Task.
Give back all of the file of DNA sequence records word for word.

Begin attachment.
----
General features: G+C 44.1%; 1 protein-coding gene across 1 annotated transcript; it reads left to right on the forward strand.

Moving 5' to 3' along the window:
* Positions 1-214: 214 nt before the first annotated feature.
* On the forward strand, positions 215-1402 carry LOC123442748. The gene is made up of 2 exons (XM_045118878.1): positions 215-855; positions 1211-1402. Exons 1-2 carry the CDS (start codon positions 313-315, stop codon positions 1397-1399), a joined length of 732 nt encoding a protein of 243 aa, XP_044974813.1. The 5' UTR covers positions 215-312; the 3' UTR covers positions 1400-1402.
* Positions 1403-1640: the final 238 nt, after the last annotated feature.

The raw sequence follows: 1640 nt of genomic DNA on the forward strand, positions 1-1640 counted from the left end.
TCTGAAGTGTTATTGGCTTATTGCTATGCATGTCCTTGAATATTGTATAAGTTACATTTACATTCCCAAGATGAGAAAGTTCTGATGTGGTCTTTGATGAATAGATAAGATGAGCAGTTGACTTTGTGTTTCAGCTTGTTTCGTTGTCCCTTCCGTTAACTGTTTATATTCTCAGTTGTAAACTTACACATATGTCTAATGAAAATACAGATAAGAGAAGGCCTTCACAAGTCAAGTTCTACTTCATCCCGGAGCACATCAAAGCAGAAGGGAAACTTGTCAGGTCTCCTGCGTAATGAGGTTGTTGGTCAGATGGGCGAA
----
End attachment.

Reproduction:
General features: G+C 44.1%; 1 protein-coding gene across 1 annotated transcript; it reads left to right on the forward strand.

Moving 5' to 3' along the window:
* Positions 1-214: 214 nt before the first annotated feature.
* On the forward strand, positions 215-1402 carry LOC123442748. The gene is made up of 2 exons (XM_045118878.1): positions 215-855; positions 1211-1402. Exons 1-2 carry the CDS (start codon positions 313-315, stop codon positions 1397-1399), a joined length of 732 nt encoding a protein of 243 aa, XP_044974813.1. The 5' UTR covers positions 215-312; the 3' UTR covers positions 1400-1402.
* Positions 1403-1640: the final 238 nt, after the last annotated feature.

The raw sequence follows: 1640 nt of genomic DNA on the forward strand, positions 1-1640 counted from the left end.
TCTGAAGTGTTATTGGCTTATTGCTATGCATGTCCTTGAATATTGTATAAGTTACATTTACATTCCCAAGATGAGAAAGTTCTGATGTGGTCTTTGATGAATAGATAAGATGAGCAGTTGACTTTGTGTTTCAGCTTGTTTCGTTGTCCCTTCCGTTAACTGTTTATATTCTCAGTTGTAAACTTACACATATGTCTAATGAAAATACAGATAAGAGAAGGCCTTCACAAGTCAAGTTCTACTTCATCCCGGAGCACATCAAAGCAGAAGGGAAACTTGTCAGGTCTCCTGCGTAATGAGGTTGTTGGTCAGATGGGCGAA